The Good Little Kittens

There's a book on the best-seller list that isn't a steamy romance or a kiss-and-tell government memoir. It isn't even a new diet book. It's a whopping 800-page collection of inspiring stories, fables, and poems designed to illustrate good character and virtue. The book is titled The Book of Virtues by William Bennett. And the fact that it actually topped the bestseller lists may tell us something about the longing for goodness that drives the human heart even in our jaded times. In these pages readers will rediscover the old poems and tales we all heard and loved as children, from Aesop's Fables to Jack and the Bean Stalk to Robin Hood to Shakespeare--all grouped according to the values they teach. See if you can identify the following simple child's poem, which teaches personal responsibility. The episode begins when three small kittens, due to some unspecified carelessness, have lost their mittens. We learn that there was a direct negative outcome to the kittens' irresponsibility: Their mother announced that they would not be allowed to eat any pie. The blame for the lost mittens was placed firmly on the kittens themselves. They were not allowed to shift the blame onto their parents or society or anyone else. The rule was firm: no mittens, no pie. With a clear knowledge of the consequences of their behavior, the kittens were quick to remedy the situation. The next time we meet them, three small pairs of mittens are hanging on the rack where they belong. And three small kittens are enjoying the rewards of their efforts: a rich, warm piece of pie. It's a simple story, aimed at very young children--yet it illustrates a profound truth. Stories like these do what didactic lecturing and scolding can never do: They make us want to be good. They don't just give us ideas to believe in, they show us characters to emulate. They reach into our imagination so that we vicariously experience the shame of wrongdoing--and then the thrill of picking ourselves back up and setting things right again. In his book Why Johnny Can't Tell Right from Wrong, William Kirkpatrick recommends stories as the best way to teach character. Stories impart a sense that life has meaning, that it makes sense. As Kirkpatrick writes, "the surest foundation for morality . . . is the belief that you have a role to play in life"--that your life has a purpose, like story with a well-constructed plot. Perhaps this is why Jesus taught so many spiritual lessons in the form of parables. The story of the Good Samaritan or the Prodigal Son illustrate abstract truths through the actions of flesh-and-blood characters. So why not join the crowds who are gathering at the bookstores to buy The Book of Virtues by William Bennett. The book is not explicitly Christian, but it can help you teach your child good character. Even tiny children to learn that you can't shift blame for misbehavior onto someone else. That if you want to get some pie, you'd better hang on to your mittens.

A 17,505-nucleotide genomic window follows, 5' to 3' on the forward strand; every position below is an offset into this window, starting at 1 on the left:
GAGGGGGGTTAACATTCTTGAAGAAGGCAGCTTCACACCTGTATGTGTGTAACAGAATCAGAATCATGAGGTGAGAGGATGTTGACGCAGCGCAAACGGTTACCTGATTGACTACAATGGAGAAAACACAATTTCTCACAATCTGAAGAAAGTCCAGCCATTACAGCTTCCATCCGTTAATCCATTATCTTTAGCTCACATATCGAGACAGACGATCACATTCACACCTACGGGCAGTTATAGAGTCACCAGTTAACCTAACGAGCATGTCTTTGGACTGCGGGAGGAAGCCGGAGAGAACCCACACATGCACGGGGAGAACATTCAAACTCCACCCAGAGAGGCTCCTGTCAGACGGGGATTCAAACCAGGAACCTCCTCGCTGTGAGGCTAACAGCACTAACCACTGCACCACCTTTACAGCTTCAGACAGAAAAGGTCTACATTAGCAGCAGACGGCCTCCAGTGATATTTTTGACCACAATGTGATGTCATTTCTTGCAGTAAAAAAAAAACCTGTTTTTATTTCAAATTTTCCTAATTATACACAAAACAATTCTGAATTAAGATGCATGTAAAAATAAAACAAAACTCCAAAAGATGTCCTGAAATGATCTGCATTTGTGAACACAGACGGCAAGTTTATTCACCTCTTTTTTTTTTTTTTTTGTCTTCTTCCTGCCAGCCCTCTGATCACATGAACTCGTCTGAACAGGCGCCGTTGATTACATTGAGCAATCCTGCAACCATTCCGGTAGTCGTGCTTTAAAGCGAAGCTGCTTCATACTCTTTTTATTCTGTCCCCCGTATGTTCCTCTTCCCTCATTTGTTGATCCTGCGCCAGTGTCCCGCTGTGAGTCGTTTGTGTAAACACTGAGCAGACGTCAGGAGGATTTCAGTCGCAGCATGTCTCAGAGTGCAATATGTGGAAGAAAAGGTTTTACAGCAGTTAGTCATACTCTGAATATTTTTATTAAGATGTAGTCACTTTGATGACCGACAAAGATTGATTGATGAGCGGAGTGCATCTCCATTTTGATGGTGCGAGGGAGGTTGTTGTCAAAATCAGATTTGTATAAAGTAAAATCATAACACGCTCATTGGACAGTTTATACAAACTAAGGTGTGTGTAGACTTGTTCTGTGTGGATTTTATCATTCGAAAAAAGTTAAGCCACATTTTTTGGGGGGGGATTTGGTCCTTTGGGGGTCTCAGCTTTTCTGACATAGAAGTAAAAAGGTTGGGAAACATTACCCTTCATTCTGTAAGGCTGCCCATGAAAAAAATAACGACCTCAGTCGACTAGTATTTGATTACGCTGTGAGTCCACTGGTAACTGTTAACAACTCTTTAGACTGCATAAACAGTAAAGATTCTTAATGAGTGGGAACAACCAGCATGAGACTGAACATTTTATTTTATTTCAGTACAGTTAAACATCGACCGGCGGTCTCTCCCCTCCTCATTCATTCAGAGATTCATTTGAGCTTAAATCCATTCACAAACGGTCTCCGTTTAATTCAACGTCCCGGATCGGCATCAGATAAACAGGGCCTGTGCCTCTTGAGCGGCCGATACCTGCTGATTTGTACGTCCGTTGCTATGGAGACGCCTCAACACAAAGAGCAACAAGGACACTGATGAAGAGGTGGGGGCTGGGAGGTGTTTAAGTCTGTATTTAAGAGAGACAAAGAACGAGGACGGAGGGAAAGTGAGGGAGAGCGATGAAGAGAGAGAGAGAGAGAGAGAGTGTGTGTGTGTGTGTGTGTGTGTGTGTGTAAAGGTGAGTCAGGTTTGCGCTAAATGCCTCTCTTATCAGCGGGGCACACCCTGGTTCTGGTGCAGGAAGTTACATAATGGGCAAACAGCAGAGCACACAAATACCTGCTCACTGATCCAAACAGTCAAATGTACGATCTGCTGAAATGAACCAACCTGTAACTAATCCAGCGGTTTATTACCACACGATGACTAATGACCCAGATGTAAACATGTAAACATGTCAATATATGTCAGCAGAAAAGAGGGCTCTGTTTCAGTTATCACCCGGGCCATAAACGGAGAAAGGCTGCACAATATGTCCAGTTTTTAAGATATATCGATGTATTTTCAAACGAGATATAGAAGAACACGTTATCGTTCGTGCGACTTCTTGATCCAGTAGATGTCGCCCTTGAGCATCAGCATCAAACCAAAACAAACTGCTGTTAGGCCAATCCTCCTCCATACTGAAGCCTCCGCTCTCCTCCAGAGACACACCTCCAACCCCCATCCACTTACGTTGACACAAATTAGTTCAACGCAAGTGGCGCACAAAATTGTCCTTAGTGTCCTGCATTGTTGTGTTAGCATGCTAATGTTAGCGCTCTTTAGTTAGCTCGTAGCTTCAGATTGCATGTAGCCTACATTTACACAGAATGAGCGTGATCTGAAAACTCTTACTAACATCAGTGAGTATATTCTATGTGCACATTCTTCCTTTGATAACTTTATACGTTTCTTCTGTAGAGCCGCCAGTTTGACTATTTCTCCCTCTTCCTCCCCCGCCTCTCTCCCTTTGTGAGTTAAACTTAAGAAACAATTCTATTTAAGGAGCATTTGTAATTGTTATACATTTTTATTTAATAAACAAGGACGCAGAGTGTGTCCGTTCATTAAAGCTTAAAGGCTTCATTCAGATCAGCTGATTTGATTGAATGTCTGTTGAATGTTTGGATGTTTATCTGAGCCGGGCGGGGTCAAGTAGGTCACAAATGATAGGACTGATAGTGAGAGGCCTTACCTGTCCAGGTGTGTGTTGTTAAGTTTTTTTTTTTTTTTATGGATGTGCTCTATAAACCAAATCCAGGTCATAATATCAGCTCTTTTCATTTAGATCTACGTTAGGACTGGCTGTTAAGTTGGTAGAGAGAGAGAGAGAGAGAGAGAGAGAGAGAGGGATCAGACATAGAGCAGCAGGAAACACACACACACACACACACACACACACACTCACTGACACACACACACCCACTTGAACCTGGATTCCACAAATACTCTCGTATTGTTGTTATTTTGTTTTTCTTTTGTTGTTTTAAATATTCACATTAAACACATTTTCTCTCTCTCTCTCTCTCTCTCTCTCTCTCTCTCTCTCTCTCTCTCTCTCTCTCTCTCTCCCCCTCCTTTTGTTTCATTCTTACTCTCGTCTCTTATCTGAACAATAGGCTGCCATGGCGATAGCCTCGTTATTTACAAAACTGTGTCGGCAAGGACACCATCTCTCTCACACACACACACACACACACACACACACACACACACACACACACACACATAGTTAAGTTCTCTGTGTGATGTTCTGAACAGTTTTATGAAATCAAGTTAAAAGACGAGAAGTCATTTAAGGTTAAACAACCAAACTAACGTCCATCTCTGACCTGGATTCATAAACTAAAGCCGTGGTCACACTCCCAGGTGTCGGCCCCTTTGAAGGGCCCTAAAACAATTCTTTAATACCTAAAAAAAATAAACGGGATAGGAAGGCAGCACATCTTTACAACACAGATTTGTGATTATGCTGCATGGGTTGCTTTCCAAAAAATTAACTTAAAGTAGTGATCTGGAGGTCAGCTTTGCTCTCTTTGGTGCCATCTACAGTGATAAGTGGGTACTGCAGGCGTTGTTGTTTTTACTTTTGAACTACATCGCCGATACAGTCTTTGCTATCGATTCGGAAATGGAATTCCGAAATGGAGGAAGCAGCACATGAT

Chuck Colson


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